Isaac just another day at the office for Gulf Coast advisers

Toughened locals keep on working through Category 1 hurricane; 'business as usual'

Aug 29, 2012 @ 4:29 pm

By Darla Mercado

Hurricane Isaac
+ Zoom
Plenty of damage ((Photo: Bloomberg News))

Power outages and torrential rains forced some Gulf Coast advisers to shut down their offices, but a number of them have decided to keep working in spite of Hurricane Isaac.

Roland T. Doubleday, an adviser at an eponymous firm in Metairie, La., was unable to get into the building where his office is located. Instead, he decided to work remotely, about a mile away, running his laptop on a generator, due to a power outage. The phone at Mr. Doubleday's office routes calls to his cell phone, so he's been able to respond to clients.

“I'm just waiting it out,” he said. “We've been through this before. The clients in the area are used to it and will call or text if they need something. For the interim, it's business as usual.”

Adviser H. Jude Boudreaux of Upperline Financial Planning LLC is also still open for business, albeit six hours away from his New Orleans office. He evacuated his family to a hotel room in Houston, notifying clients of his availability on his mobile phone and via e-mail.

Though Hurricane Isaac isn't bringing the same kind of devastation that hit the area seven years ago when Hurricane Katrina swept through the Gulf Coast, local advisers say they learned from their 2005 brush with the ferocious Category 3 storm.

Mr. Boudreaux recalled having to physically collect his computers and servers from his office after Katrina. “I learned many lessons from that,” he said. “The technology has come a long way in seven years.” These days, his office is “nearly paperless,” and data are stored on servers that aren't near New Orleans. Anything that's on paper is locked and secured in water-resistant filing cabinets.

Christine Brown, chapter executive of the Financial Planning Association of Greater New Orleans, noted that nearly all of the members closed their offices for the day and were prepared to weather the storm. “Our members had gone through Katrina and came through beautifully as far as their offices,” she said. “I didn't have the same apprehension with this storm.”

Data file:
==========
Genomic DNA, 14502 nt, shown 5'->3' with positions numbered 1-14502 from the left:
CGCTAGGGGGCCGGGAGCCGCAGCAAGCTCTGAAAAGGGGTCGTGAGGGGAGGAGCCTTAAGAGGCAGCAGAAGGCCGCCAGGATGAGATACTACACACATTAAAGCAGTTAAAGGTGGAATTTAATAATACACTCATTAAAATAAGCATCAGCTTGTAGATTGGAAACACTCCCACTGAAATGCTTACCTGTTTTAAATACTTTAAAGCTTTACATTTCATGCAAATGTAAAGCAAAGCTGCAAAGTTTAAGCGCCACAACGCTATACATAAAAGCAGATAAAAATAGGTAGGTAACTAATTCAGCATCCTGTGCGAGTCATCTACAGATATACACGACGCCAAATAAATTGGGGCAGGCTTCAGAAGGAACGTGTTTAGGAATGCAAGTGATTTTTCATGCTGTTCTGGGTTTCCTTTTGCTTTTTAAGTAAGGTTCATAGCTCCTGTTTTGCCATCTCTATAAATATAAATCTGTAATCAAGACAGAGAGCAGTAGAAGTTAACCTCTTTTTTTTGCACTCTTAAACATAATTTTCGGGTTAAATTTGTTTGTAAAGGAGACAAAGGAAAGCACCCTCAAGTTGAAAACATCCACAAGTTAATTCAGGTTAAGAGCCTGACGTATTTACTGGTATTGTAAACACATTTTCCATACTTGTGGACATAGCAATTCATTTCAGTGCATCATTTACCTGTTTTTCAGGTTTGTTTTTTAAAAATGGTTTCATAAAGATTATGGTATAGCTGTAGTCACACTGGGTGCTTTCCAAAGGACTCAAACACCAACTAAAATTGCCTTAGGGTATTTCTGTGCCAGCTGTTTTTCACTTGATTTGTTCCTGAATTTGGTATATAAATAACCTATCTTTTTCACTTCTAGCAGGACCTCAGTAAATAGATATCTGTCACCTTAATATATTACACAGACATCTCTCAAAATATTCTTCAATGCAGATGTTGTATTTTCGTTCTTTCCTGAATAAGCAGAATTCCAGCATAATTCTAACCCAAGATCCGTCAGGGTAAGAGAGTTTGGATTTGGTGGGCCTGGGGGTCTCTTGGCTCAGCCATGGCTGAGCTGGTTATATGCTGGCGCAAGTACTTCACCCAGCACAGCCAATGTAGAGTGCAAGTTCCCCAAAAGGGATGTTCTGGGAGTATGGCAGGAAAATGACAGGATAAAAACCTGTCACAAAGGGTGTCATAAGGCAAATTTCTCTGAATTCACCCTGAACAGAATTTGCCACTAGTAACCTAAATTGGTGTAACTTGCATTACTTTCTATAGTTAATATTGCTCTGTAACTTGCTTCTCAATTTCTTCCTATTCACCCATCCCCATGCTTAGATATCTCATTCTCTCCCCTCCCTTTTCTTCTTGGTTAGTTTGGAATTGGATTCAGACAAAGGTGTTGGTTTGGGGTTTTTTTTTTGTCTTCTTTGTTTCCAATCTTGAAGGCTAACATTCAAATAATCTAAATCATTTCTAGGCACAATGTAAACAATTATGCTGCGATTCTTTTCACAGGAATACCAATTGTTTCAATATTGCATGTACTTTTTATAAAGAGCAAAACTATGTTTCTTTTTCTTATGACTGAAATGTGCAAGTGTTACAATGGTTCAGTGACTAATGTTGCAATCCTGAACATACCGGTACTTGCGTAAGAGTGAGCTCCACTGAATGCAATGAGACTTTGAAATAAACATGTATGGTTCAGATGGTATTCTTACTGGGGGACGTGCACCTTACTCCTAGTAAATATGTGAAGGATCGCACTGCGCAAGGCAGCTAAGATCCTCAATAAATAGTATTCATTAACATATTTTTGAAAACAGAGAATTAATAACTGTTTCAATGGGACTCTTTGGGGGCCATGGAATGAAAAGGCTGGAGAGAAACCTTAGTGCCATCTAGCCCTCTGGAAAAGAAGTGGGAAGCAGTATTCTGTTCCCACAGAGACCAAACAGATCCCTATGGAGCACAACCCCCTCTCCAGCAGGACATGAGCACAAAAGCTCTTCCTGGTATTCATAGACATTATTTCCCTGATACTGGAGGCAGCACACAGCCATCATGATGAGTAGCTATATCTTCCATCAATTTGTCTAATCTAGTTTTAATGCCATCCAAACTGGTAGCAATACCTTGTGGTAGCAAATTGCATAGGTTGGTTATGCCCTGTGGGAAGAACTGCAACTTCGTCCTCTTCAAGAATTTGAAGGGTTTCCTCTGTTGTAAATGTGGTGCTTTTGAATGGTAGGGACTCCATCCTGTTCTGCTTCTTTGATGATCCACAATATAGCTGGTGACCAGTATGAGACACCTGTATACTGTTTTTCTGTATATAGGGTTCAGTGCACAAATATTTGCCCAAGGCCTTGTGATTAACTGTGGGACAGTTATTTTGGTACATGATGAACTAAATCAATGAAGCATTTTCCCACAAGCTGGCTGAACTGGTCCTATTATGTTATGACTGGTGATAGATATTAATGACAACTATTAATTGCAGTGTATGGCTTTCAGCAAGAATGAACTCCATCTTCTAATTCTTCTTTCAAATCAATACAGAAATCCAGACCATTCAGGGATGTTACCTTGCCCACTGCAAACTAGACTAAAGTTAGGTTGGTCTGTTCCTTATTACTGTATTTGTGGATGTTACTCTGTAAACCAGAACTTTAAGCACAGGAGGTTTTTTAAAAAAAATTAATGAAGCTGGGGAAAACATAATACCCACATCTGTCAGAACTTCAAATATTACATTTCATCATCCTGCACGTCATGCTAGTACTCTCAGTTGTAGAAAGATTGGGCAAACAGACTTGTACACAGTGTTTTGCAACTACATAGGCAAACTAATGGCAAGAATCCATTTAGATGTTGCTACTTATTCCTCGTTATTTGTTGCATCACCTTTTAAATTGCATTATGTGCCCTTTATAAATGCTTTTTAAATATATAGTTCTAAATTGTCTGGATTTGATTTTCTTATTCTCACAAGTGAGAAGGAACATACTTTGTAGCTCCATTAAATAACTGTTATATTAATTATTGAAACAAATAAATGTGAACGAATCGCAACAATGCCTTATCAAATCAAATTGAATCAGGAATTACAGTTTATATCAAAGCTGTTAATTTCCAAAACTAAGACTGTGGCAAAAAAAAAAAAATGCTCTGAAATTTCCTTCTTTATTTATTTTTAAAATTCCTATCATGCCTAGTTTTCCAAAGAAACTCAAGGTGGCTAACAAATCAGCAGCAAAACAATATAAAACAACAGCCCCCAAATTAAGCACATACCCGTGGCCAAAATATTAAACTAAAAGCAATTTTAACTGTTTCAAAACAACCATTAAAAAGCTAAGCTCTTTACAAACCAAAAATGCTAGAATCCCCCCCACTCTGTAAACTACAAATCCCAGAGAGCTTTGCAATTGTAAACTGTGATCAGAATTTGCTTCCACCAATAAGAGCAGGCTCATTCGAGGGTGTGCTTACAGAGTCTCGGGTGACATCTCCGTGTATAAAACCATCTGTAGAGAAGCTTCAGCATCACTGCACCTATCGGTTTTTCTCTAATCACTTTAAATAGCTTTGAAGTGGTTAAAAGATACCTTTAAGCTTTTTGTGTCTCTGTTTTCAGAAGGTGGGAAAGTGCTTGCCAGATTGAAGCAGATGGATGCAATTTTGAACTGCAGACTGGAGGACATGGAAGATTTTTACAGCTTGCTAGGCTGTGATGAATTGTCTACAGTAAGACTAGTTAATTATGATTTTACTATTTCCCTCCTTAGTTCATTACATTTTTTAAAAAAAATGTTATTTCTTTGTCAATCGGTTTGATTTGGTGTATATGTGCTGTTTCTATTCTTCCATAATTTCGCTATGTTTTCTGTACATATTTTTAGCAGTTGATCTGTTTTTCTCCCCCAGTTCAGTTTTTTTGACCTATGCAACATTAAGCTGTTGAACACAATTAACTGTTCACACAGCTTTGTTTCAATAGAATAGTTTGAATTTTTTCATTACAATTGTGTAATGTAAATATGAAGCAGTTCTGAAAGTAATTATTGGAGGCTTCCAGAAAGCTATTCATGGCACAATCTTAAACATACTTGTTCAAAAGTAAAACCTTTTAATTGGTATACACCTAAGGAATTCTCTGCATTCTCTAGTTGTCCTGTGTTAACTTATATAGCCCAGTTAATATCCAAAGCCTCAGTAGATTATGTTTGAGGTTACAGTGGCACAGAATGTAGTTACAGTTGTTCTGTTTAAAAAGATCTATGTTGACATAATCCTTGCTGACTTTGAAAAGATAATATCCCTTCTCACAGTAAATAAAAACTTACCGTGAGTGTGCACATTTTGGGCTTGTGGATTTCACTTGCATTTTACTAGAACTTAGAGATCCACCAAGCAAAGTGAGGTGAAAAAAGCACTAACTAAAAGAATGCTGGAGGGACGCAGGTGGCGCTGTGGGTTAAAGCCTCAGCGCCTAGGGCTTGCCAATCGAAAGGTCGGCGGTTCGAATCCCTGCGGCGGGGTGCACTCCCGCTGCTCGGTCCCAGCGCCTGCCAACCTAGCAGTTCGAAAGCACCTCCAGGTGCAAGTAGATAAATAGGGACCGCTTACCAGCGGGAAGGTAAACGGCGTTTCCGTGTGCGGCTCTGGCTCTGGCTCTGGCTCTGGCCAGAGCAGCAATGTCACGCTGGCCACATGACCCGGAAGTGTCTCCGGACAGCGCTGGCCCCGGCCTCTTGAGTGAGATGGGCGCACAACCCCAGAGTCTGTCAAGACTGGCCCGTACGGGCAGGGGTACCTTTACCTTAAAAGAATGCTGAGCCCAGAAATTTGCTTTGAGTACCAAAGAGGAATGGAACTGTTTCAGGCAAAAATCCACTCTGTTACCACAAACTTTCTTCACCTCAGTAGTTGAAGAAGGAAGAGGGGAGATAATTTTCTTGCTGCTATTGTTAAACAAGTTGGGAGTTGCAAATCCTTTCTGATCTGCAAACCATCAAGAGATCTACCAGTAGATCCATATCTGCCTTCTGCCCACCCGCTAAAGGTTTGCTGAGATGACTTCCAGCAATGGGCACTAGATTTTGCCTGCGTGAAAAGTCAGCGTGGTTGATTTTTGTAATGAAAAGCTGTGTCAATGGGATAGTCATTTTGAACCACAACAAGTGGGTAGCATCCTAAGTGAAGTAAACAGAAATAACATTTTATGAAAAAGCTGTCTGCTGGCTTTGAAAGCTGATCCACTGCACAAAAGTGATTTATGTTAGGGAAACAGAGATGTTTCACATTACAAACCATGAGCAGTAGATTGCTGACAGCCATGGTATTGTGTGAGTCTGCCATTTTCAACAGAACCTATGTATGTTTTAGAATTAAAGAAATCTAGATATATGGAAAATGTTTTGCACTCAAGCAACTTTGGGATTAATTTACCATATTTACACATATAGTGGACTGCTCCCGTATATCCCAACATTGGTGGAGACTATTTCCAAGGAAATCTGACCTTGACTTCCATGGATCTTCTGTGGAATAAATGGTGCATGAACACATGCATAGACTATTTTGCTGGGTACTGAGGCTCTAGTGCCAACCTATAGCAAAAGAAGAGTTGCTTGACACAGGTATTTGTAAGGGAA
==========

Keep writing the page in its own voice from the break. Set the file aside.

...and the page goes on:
Mr. Boudreaux, who grew up in Lockport, La., remembers riding out hurricanes while growing up. These days, packing up to work remotely isn't so much about avoiding an inconvenience to himself, but rather being totally available to clients should an emergency arise. “If there's a power outage, I can suffer without air conditioning, but I'll be useless to my clients if I can't communicate with them and serve them,” he said.


What do you think?

View comments

Recommended for you

Featured video


What to do when your partnership ends

Breaking up is hard to do: and that is certainly true when it comes to advisory firms. Financial Adviser Rob Holdford tells his story and explains how you can survive and thrive when a partnership dissolves.

Video Spotlight

The Search for Income

Sponsored by PGIM Investments

Recommended Video

Path to growth

Latest news & opinion

How does your advisory firm stack up?

Comparing a firm's pay to the competition can point out vast flaws.

10 signs your client is cheating on you

Sure signs that clients may be on the way out the door.

Morgan Stanley sees slower fee-based asset flows on fiduciary rule delay

Flows to advisory accounts, while still higher than the start of 2016, dropped off more than 20% from Q2 and were the lowest in a year.

How adviser salaries stack up to other jobs

Median compensation hovers just under $100,000 on the low end and reaches nearly $300,000 for bosses.

Finra ranking brokers in effort to crack down on industry's bad apples

All 634.403 reps have been ranked based on factors such as prior regulatory disclosures, disciplinary actions and employment history.


Subscribe and Save 60%

Premium Access
Print + Digital

Learn more
Subscribe to Print